Greg Colvin is a Principal Partner with Adler & Colvin, a California law firm providing legal services and support to the nonprofit and philanthropic sector in the U.S. Mr. Colvin wrote out 12 questions that anyone drafting an amendment to address the post-Citizens United landscape should be able to answer and published them in an article on the Campaign for America’s Future blog. That was where I first encountered his contributions to this effort and took up his challenge. I believe I was the first but I wasn’t the last and we hope more will chime in (click on the site contents tab and scroll down to “Defense of Proposed Amendments.”) But, as you will read below, Mr. Colvin has been much more instrumental than previously understood.
A few notes on the interview itself. This took place back in September during the Occupy Anniversary weekend in New York City. Mr. Colvin happened to be in town for a conference and I seized the opportunity for a chat. However, that was a very busy weekend for both of us — him with meeting family and attending the conference, me with Occupy and Move To Amend activities planned throughout. So we had about a twenty minute window during which I picked Mr. Colvin up on the west side of lower Manhattan and drove him across town to meet his brother and conducted this interview along the way. And to make matters worse, the brand new batteries I put in the recorder died part-way through.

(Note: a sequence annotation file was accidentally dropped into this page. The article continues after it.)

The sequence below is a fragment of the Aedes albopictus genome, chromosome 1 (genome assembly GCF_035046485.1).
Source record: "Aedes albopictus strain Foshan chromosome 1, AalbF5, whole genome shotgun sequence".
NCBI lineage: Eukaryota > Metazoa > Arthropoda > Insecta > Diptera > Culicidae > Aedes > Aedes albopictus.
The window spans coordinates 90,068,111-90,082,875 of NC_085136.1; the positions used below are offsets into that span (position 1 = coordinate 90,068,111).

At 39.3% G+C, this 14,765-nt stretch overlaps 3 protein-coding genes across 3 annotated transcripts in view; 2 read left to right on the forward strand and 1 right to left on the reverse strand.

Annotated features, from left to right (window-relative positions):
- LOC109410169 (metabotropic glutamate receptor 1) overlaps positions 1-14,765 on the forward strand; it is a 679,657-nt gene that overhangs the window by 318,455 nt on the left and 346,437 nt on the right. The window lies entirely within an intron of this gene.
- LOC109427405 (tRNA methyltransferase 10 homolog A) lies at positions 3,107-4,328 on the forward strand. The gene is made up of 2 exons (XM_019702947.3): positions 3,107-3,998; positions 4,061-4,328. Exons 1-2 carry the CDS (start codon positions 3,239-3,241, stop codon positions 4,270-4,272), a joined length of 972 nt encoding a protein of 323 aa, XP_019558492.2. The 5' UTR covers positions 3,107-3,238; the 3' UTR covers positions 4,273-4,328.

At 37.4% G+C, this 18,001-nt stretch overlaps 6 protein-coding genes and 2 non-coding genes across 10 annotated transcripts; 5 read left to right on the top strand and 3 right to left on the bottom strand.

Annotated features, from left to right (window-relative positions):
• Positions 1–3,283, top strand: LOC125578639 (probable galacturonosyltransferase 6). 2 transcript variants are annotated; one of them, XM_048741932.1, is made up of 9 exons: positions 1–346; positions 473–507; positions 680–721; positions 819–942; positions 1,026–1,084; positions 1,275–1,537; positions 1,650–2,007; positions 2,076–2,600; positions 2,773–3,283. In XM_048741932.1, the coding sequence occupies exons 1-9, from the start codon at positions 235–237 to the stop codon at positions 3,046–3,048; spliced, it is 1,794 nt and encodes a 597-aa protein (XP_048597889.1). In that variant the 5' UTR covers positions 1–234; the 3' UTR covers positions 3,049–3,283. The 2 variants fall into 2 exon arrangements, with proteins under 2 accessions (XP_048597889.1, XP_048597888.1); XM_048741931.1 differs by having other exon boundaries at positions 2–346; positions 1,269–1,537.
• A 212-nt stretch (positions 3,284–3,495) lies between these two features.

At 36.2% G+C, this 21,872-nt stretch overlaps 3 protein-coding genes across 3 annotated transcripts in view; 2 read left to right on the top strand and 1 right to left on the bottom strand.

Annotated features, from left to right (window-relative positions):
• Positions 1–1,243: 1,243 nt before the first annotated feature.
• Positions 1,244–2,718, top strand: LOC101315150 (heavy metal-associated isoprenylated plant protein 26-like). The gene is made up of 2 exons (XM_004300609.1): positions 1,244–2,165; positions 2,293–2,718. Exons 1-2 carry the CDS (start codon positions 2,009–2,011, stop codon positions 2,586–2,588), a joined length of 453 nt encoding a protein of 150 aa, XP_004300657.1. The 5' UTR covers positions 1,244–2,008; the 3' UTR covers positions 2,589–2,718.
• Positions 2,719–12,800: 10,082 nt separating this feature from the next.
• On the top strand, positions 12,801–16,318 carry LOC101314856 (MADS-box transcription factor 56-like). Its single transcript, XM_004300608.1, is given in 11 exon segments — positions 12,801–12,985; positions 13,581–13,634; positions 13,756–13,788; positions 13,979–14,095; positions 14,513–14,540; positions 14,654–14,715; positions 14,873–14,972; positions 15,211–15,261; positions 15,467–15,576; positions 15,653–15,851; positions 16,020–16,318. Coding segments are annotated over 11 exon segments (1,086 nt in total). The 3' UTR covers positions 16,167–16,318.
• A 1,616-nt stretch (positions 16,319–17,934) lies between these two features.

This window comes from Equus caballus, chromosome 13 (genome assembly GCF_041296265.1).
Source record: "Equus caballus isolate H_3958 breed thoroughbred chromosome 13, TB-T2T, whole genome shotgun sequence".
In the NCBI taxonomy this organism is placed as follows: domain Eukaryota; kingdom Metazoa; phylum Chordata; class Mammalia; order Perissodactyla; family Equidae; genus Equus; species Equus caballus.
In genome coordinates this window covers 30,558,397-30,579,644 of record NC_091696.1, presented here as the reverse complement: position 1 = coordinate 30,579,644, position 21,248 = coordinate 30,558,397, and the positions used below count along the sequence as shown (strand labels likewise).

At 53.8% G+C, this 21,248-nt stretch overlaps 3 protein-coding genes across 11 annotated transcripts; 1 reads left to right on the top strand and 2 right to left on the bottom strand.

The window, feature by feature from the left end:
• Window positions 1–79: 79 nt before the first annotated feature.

If the sound quality was good enough, I would have published it in that form right away. But due to the conditions, the audio is not good enough for public consumption. So the transcript will have to do. And the reason it took this long to post is nothing more than inundation in my personal life. The Gazette is a volunteer effort and life will intervene for all of us at times. Your patience is appreciated.
To the Interview…
Paul Westlake (TAG): What inspired you to write out your initial article asking the 12 questions that all drafters of amendments should be able to answer?
Greg Colvin: Well, it was a process really, since I started trying to draft a Constitutional amendment myself and comparing to other ones that had been introduced in Congress or thought up by various grass roots groups. I know the process I was using to make sure all the bases were covered, that all the implications that we could imagine were anticipated — maybe it would be good to have a grid or a standard list of ten or twelve questions that everybody seriously interested in amendment language could address. And then we could see, alright, well, exactly what range of issues do we want to cover? Are we leaving anything out? What’s particularly provocative or debatable? You know, it’s a way of focusing the collective process on the best possible result.
PW: And how far did you get in your own drafting process?
GC: Well, actually, the first one that I did was very simple. It just said only people can vote, therefore only people should finance campaigns. It had two parts that basically said only individuals can be the source of money in elections in America. That would then exclude corporations and any other artificial entities. The second part, much like those introduced in Congress, basically said Congress now has the power, and so do the states, to regulate the spending of money in elections, any kind of election, whether it’s a candidate or ballot measure election. And that includes the spending of a candidate’s own money. And there can be a system of public financing. There could also be a system of political committees where contributions are disclosed. All that at the option of the legislatures.